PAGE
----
Biosecurity incursions are one of Queensland agriculture’s greatest business risks with exotic pests, diseases and weeds having a potentially crippling impact on both plant and animal production systems and animal health and wellbeing across the state. While Australia’s island status limits the risks from exotic pests and diseases, it does not eliminate them the threat altogether with more than 350,000 items of biosecurity concern intercepted across the country in 2018. As the movement of people and goods around the globe increases, accompanying by a changing climate, the number of biosecurity incursions is unfortunately increasing. While recent isolated rainfall and storms across the state have also encouraged the emergence of summer weeds that not only remove valuable soil moisture and nutrients, but also act as hosts for pests and diseases in crops.
However, biosecurity incursions from further afield are not the agriculture sector’s only concern as many Queensland farmers face threats from our own shores. The Queensland Farmers’ Federation (QFF) has been made aware of various incidences of Queensland Government officers from various departments entering onto farmland without observing their General Biosecurity Obligation (GBO). This GBO requires individuals and organisations whose activities pose a biosecurity risk have a legal responsibility to manage them and take all reasonable steps to ensure that they do not spread a pest, disease or contaminant.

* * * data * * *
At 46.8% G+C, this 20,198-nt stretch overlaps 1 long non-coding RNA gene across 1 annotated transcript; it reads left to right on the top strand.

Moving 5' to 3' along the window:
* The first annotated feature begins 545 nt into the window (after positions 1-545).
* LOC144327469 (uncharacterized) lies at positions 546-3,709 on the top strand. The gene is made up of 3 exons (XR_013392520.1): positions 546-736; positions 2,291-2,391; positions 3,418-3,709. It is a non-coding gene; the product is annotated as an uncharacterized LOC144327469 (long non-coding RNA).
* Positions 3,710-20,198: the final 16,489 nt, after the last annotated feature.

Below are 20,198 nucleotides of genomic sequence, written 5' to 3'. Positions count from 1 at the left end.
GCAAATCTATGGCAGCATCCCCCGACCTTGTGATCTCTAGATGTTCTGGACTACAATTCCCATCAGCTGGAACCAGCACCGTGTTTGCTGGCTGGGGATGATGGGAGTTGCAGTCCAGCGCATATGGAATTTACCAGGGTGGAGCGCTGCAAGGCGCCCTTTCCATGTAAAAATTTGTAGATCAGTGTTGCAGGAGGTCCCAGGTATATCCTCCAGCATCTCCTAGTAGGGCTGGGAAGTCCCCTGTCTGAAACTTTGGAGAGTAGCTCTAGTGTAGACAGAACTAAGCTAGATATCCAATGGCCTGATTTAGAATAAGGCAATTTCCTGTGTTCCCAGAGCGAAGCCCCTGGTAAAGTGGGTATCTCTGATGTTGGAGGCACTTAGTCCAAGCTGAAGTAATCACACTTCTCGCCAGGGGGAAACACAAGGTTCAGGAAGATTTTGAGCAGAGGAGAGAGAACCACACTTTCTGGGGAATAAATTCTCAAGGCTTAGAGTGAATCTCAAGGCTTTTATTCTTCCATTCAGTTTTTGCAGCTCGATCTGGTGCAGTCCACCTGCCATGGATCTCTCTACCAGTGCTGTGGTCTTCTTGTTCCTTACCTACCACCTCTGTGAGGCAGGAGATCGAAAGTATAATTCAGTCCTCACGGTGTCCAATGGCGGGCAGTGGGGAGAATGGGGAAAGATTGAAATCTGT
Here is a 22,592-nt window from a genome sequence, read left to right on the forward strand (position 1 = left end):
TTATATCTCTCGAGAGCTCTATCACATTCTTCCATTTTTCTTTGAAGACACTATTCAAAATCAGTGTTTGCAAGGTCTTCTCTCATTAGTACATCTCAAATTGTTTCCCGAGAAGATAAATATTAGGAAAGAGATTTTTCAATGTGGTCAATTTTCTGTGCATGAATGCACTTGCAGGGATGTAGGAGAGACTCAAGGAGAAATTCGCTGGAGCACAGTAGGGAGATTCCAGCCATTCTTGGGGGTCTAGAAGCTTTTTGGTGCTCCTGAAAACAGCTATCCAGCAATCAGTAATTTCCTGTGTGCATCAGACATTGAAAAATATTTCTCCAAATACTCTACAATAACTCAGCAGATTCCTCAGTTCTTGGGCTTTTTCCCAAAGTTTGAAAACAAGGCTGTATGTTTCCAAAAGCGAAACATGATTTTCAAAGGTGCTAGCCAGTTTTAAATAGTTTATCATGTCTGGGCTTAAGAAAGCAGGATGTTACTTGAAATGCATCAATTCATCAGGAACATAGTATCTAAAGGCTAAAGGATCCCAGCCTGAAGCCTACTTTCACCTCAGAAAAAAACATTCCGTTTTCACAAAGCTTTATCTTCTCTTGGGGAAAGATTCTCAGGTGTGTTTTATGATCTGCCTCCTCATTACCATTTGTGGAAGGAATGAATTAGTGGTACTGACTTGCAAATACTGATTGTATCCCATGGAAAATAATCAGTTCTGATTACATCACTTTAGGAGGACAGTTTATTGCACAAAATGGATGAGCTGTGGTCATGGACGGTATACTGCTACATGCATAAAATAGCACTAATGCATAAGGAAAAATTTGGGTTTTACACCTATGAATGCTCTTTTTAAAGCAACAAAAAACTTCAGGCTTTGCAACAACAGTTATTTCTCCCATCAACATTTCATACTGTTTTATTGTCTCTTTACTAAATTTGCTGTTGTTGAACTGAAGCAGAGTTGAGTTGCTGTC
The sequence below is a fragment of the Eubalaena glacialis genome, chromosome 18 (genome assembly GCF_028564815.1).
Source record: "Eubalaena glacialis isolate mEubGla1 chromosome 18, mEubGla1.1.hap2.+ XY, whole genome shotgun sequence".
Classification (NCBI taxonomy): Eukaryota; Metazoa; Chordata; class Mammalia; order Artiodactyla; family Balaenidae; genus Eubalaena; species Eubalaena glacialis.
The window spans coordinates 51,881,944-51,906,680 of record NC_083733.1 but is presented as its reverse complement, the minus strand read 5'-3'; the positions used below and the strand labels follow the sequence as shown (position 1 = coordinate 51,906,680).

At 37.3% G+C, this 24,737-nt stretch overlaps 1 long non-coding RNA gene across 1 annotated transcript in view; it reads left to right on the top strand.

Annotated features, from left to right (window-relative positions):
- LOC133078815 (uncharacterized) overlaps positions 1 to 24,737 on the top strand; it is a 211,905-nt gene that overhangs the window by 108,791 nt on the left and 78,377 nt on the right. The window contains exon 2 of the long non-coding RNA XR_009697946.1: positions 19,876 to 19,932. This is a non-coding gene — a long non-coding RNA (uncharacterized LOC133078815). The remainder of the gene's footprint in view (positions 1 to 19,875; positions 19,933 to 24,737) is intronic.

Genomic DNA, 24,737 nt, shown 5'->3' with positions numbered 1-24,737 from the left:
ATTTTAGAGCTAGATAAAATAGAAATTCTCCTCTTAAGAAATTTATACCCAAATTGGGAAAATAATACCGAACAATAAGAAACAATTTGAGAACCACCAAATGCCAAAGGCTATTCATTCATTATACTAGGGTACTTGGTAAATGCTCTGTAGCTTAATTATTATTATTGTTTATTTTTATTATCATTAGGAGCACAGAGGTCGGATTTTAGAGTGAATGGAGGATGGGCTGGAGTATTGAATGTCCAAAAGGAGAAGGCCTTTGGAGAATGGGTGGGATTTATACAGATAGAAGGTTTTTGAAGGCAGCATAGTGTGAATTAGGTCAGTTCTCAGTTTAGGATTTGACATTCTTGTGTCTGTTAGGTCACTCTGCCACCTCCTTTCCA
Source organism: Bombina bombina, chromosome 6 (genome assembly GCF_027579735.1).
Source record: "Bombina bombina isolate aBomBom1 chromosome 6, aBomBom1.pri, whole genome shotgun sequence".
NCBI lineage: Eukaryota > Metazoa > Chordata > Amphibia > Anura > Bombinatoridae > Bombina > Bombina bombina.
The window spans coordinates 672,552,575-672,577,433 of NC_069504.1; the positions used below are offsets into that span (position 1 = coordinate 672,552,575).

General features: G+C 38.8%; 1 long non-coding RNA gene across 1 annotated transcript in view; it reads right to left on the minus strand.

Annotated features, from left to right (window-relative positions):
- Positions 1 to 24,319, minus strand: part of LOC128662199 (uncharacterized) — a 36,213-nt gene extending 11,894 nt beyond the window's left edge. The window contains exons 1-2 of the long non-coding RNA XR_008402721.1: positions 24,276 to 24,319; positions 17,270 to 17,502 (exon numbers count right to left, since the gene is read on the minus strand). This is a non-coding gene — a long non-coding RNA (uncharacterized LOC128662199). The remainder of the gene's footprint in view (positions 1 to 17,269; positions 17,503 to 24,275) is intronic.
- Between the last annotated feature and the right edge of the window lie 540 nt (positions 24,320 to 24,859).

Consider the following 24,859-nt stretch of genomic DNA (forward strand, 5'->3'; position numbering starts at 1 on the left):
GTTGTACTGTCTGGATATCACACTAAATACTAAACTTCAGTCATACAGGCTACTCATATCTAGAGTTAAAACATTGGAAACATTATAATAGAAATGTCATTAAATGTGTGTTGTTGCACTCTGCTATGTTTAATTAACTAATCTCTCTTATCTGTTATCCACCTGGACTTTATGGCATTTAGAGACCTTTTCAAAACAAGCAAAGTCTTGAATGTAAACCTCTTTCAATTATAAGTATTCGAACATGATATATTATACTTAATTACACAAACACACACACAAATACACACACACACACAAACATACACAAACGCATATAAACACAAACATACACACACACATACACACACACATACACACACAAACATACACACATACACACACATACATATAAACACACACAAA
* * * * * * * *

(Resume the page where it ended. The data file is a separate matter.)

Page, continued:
Despite receiving assurances in the past that Biosecurity Queensland undertakes ongoing training with other government departments to ensure the GBO is embedded within government as well as industry, QFF has again written to the state government to raise our concerns and we look forward to an appropriate response.
A successful biosecurity system requires scientists, government, industry, and the community to cooperate. It is a system of shared responsibility and it is imperative that we all adhere to biosecurity requirements both on-farm and, in general, and report suspected breaches to Biosecurity Queensland immediately. With the number of biosecurity interceptions showing no sign of reducing, we must maintain vigilance and continue to remind everyone that they have a GBO and a role to play.